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Arizona Real Estate Journal

Arizona School of Real Estate and Business

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WHY MEDIATION TRUMPS LITIGATION

By | Articles

“Where there are no oxen, the manger is clean, but an abundant harvest comes through the strength of the ox.” Proverbs 14:4. Put another way, if you don’t do any work, you might have a clean stable, but you won’t have any crops. Applying this principal to business, if you are involved with enough real estate deals in this litigious culture, sooner or later, you are bound to run into a dispute. Common real estate disputes include failure to close, lack of proper disclosure, title issues, and other issues concerning the property’s condition. Resolving disputes through the courts is often costly and inefficient.   Read More

Greed Doesn’t Pay: Excessive Interest Charged by Lender May Result in No Interest

By | Articles

Pigs get fat and hogs get slaughtered. That is why hard-money lenders should avoid seeking hyper aggressive interest rates. Although conventional mortgage interest rates remain historically low, interest rates on private loans, or “hard money” loans range anywhere from 5% to multiples of the principal amount. But if lenders overreach, they may end up forfeiting all interest. Indeed, the defenses of usury and unconscionability are alive and well. Read More

Judgment Liens and Homestead Properties

By | Articles

COURT RULES THAT JUDGMENTS DO NOT ATTACH AS LIENS TO HOMESTEAD PROPERTIES

Most civil cases never reach the trial stage.  Instead, they are settled before trial.  However, in those smaller percentage of cases that proceed all the way to trial, the Court will award to the prevailing party a judgment.  These judgments are typically recorded with the local county recorder’s office so that the judgment can attach as a “judgment-lien” on any non-exempt property owned by the debtor. Read More

ARE USURY LAWS STILL RELEVANT?

By | Articles

One of the greatest misconceptions of Arizona law is that usury is no longer a viable cause of action. In the 1980s, Arizona amended the usury laws to remove the interest rate ceiling.  As a result, today’s usury laws essentially authorize lenders to contract for any interest rate. However, usury remains a viable defense against lenders who breach their own contracts by charging fees that aren’t allowed. Read More

Separation Agreements in Arizona

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Separation Agreements (A.R.S. § 25-317)

Sometimes married couples decide to separate, either in anticipation of divorce, giving one or both of the parties “some space,” or simply living separately for a while in hopes of sorting out their feelings and possibly reconciling.  Under Arizona law, married couples can remain married but enter into a legal contract governing their financial matters – the handling of property, debt or even support.  This is called a separation agreement and is controlled by A.R.S. § 25-317.   The Court of Appeals recently ruled that per the statute, for these separation agreements to be enforceable, the terms cannot be unfair.  Buckholtz v. Buckholtz, No. 1 CA-CV 17-0596 FC, filed January 15, 2019. Read More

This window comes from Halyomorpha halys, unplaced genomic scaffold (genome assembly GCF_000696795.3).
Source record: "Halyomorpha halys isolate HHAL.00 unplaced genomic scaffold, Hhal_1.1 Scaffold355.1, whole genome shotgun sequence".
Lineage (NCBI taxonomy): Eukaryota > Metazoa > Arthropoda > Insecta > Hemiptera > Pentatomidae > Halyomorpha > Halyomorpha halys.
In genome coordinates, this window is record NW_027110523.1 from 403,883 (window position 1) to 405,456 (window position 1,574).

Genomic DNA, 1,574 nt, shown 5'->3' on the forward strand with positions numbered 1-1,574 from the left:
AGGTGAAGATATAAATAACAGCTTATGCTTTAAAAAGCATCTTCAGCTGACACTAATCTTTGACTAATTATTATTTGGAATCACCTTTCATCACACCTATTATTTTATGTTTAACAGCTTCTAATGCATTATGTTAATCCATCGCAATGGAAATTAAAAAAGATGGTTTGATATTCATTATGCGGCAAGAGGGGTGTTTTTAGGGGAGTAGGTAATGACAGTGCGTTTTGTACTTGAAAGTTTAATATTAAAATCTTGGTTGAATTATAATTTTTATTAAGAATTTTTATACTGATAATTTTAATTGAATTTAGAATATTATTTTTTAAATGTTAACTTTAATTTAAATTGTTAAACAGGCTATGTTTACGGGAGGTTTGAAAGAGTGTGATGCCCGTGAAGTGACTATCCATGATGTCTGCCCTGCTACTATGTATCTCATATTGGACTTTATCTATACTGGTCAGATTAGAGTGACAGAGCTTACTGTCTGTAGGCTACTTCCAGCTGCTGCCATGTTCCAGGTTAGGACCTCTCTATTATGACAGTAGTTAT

Death and taxes: The Statutory Requirements for Purchasing, Redeeming and Foreclosing on Tax Liens in Arizona

By | Articles, Real Estate

Two things in life are certain: death and taxes. And if you don’t pay your taxes, there can be severe consequences. For example, if you fail to pay your property taxes, someone else can swoop in, pay the tax liability, and then ultimately claim title to your property.

Under Arizona law, a tax levied on real property is a lien on the assessed property. Read More

Election Of Remedies: Can Mortgagees Have Their Cake And Eat It Too?

By | Articles, Real Estate

Most secured creditors have multiple options if the debtor defaults on payment. That is precisely why they require borrowers to pledge security (such as real estate) for the performance of the repayment of the debt – so that if the borrower defaults, the creditor is not limited to the borrower’s promise to repay the debt – in addition, the creditor can seek reimbursement from the sale of the secured asset.

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How Long Can A Lender Wait Before Foreclosing

How Long Can A Lender Wait Before Foreclosing Or Suing On A Note?

By | Articles, Real Estate

Years ago, Justice Oliver Wendell Holmes, Jr. asked: “What is the justification for depriving a man of his rights, a pure evil as far as it goes, in consequence of the lapse of time?” Several reasons exist: [1] our laws aim to resolve just claims within a reasonable time; [2] if a claimant sits on her rights for too long, relevant evidence to disprove the claim may be lost or destroyed by the passage of time; and [3] litigation of a long-dormant claim by result in more cruelty than justice

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The definition of "Encumbrance” in the real estate world

Word of the Day: “Encumbrance”

By | Articles, Real Estate